Here is a surprise and something you won’t hear a journalist tell you given our societal tendency to think we are in control of our destiny.  It really doesn’t matter what you as an older investor think, want, desire or perceive of the capital markets or the investment climate.  When you retire and your money must work for you instead of you working for it, you run the risk of running out of money.  The saying “You can run but you can’t hide” applies to your portfolio and the assets you select for inclusion in your portfolio.  You can try to “run” from stocks or the perceived “risk” they pose but you can’t “hide” from the fact that bonds, money markets or CDs interest rates are not just currently low but historically don’t provide the solution for a perpetual flow of income into your retirement.  So please understand that regardless of what you read or what others are doing, you are not immune to inflation or the amount of money you need in retirement or the allocation of stocks in your portfolio.  Read this tale with the understanding that you cannot escape your mortality.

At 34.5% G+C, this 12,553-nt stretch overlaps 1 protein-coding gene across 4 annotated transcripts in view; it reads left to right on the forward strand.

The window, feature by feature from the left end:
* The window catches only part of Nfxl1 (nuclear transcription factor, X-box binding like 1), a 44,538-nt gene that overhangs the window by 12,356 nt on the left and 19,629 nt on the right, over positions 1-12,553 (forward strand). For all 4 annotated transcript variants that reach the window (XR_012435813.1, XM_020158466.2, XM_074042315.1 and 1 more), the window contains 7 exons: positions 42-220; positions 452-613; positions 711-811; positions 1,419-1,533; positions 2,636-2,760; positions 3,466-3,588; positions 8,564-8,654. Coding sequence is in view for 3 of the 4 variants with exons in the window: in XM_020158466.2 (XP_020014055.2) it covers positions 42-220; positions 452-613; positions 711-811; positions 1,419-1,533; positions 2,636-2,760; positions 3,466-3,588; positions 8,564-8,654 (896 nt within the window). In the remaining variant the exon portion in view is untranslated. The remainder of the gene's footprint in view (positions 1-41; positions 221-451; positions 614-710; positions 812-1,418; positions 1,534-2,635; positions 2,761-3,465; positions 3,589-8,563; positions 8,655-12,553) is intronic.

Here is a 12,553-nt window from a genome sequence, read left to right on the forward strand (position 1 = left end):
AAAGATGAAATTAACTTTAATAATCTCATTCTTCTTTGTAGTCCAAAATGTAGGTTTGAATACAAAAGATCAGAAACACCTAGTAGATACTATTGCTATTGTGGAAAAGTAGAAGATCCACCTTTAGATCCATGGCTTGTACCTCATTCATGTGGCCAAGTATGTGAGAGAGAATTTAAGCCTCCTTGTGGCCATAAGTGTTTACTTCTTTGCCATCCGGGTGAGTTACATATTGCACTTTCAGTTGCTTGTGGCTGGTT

Since the intention of these tales has been and will always be to educate and promote financial literacy, this can only be classified as A Retirement Tale.  However it has universal applicability.  If you find yourself sitting on some board or institution or on top of a pool of assets you have to manage and protect, it also applies.  This tale applies to anyone with a set amount of money they must grow in such a way as to achieve two goals.  The first goal would be to provide a steady stream of income that keeps pace with inflation and the second goal is for it to last for an extended period.  It doesn’t cover all of the factors in the decision-making process but it is the first step one must consider.  Why is it the first step?  Because it lets you easily see what the required rate of return must be on this pool of assets in order to achieve your goals.  It is then easy to select the ranges of risk vs. return strategies you can target.